• At 21 venues, India hosted 17 matches, including a semifinal and the final,while Pakistan hosted ten matches. The tournament proved a huge success, even though the teams had to travel long distances.
  • Among the several firsts, umpires from third countries officiated in all the matches.
  • Considering the duration of daylight in the sub-continent, matches were restricted to 50 overs per side, from the 60 overs per side played in the first three World Cups.
  • There were strict penalties discouraging time-wasting tactics by teams.
Group A: India, Australia,Zimbabwe, New Zealand.
Group B: West Indies, Pakistan, England, Sri Lanka.
  • 1987 TOURNAMENT The fourth World Cup saw a move away from England, with India and Pakistan co-hosting the event, which saw the same cast of teams as in 1983, Zimbabwe having emerged victorious from the ICC trophy once again.
  • As before, the preliminary matches featured two groups of four teams, who played each other twice. The surprise of the qualifying stages was West Indies‘ failure to reach the semi-finals. First England, then Pakistan conjured unlikely last-over victories against the former champions, and not even a record score of 360 for 4(Richards 181) against Sri Lanka could save them.
  • The co-hosts were playing for a 'dream final' between India and Pakistan at the vast Eden Gardens ground at Calcutta, but Australia put paid to these fond hopes by defeating Pakistan in the Lahore semi-final. With Miandad and Imran going well, Pakistan seemed set to overhaul Australia's 267 for 8, but four quick wickets from tear away fast bowler McDermott, who finished with 5 for 44, ended Pakistan's challenge.
  • England dealt a similar blow to India's hopes in the second semi-final at Bombay, where Gooch's 115, which featured many adventurous sweep shots against India's spin- oriented attack, was the mainstay of a total of 254 for 6. Despite 64 from the gracefulAzharuddin,Indiafell 35 runs short, with veteran off-spinner Hemmings taking 4 for 52.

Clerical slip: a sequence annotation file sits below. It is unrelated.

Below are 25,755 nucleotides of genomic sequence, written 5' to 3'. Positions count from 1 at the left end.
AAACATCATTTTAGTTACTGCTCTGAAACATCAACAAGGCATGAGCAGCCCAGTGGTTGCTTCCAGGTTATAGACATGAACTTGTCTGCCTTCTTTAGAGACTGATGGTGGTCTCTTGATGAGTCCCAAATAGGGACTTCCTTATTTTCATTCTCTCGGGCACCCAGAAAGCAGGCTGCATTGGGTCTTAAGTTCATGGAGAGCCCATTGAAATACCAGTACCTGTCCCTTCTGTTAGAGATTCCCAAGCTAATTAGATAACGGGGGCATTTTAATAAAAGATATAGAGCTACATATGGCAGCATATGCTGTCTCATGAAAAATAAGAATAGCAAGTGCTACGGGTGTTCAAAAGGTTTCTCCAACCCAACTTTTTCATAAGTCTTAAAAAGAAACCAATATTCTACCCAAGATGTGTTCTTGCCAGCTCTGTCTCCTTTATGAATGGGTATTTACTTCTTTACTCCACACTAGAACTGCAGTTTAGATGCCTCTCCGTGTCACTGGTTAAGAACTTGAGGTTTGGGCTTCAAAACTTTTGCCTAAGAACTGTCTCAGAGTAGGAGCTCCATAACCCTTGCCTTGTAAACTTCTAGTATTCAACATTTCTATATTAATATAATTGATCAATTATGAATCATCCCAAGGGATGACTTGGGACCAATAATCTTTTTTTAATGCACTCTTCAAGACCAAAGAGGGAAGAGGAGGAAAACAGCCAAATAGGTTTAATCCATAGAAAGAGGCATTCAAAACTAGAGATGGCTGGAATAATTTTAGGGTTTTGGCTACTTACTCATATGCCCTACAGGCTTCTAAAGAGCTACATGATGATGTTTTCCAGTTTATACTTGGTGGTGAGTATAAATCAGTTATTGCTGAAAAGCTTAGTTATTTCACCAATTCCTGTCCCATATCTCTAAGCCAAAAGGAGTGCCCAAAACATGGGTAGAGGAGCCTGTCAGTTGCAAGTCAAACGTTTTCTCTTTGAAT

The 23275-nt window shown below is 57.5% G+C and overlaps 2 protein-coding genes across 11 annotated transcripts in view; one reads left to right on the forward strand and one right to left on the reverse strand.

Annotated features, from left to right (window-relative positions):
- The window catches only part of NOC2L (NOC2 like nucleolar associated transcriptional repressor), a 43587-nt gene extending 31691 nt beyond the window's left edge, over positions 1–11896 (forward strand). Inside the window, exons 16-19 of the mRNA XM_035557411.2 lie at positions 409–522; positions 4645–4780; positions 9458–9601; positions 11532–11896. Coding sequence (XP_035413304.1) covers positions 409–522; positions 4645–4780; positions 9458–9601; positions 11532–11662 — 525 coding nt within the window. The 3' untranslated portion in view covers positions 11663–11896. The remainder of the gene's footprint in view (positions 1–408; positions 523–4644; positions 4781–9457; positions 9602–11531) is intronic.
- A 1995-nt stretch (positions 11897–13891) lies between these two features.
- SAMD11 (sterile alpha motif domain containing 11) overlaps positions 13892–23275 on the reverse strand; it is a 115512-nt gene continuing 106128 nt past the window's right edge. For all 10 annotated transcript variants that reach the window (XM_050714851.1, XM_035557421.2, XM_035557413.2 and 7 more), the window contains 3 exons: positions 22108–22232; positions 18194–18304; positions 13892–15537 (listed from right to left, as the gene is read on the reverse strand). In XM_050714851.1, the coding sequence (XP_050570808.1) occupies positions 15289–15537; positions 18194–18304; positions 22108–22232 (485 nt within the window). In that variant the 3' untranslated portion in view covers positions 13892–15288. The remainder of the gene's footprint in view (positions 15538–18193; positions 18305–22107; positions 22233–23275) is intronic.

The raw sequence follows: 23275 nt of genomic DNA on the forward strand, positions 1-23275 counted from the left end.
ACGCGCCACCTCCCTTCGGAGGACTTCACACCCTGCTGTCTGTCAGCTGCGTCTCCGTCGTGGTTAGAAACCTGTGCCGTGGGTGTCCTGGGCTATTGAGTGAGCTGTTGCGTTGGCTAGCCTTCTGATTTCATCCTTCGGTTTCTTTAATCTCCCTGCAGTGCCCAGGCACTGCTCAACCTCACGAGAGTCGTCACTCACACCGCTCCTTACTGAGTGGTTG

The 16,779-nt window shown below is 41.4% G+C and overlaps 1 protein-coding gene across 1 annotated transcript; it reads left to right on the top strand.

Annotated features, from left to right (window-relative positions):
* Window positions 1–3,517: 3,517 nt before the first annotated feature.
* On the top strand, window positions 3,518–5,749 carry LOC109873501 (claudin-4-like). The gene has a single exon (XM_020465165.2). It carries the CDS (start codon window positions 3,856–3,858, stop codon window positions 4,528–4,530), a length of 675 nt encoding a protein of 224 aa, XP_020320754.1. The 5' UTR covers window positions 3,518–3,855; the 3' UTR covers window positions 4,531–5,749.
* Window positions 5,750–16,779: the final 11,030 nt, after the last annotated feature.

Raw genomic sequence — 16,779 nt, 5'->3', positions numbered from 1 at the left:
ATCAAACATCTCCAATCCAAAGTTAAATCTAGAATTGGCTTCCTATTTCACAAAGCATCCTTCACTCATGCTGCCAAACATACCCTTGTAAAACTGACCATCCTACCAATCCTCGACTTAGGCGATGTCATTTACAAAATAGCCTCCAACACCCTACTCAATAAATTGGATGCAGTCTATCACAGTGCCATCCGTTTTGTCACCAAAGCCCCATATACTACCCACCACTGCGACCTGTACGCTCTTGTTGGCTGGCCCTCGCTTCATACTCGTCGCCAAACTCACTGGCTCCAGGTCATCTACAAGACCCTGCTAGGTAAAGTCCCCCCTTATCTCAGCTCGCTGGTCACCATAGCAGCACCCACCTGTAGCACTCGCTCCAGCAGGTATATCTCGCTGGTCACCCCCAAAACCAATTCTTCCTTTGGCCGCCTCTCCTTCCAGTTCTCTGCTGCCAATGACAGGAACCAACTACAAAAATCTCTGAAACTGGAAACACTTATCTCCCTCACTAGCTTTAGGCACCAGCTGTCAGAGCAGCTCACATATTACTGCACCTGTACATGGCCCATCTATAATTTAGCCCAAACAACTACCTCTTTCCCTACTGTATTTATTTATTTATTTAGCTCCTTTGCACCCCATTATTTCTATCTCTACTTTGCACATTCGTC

• In the final, Australia got off to a flying start against some wayward early bowling. Boon's 75, aided and abetted by useful contribution from Jones, Border, and MikeVeletta, took Australia to 253 for 5 in 50 overs. Despite the early loss of Robinson for a duck, England seemed set fair for victory after Athey's careful 58. Gatting and Lamb both reached 40, but one rash act from the England captain cost him his wicket and probably cost his side the match.Gatting essayed a reverse sweep at the first ball bowled by his rival captain Border, and the ball ballooned up to be caught by the wicketkeeper. Border also disposed of Downton, and the tail enders could not muster quite enough runs to take England to victory, Australia's eventual winning margin of seven runs being the narrowest in any of the four World Cup finals so far.
1992 World Cup: Australia and New Zealand
  • This was the biggest ever World Cup, and was again staged jointly. Nine teams played thirty nine matches in 33 days, 25 in Australia and 14 in New Zealand.
  • Besides the 8 test playing nations, Zimbabwe qualified for the 3rd successive time by winning the ICC Trophy, contested by the associated member nations. It was the World Cup in which coloured clothing, white balls and black sight screens were used, with some matches being played at night and overs were restricted to 50 overs per side.Pakistan staged a dramatic comeback to win the tournament.
  • The tournament will be remembered for its controversial rain rule, which ensured that South Africa’s first ever world cup ,was a bitter experience in their match against England and put them out of the event.
  • Surprisingly there was no reserve day for a fresh replay of a rain curtailed match.
1996 Wills World Cup
  • 1996 saw yet another format change in the World Cup.
  • The 1992 set-up allowed no participation from non-Test playing teams now that Zimbabwe had been granted full Test status, so the tournament was expanded.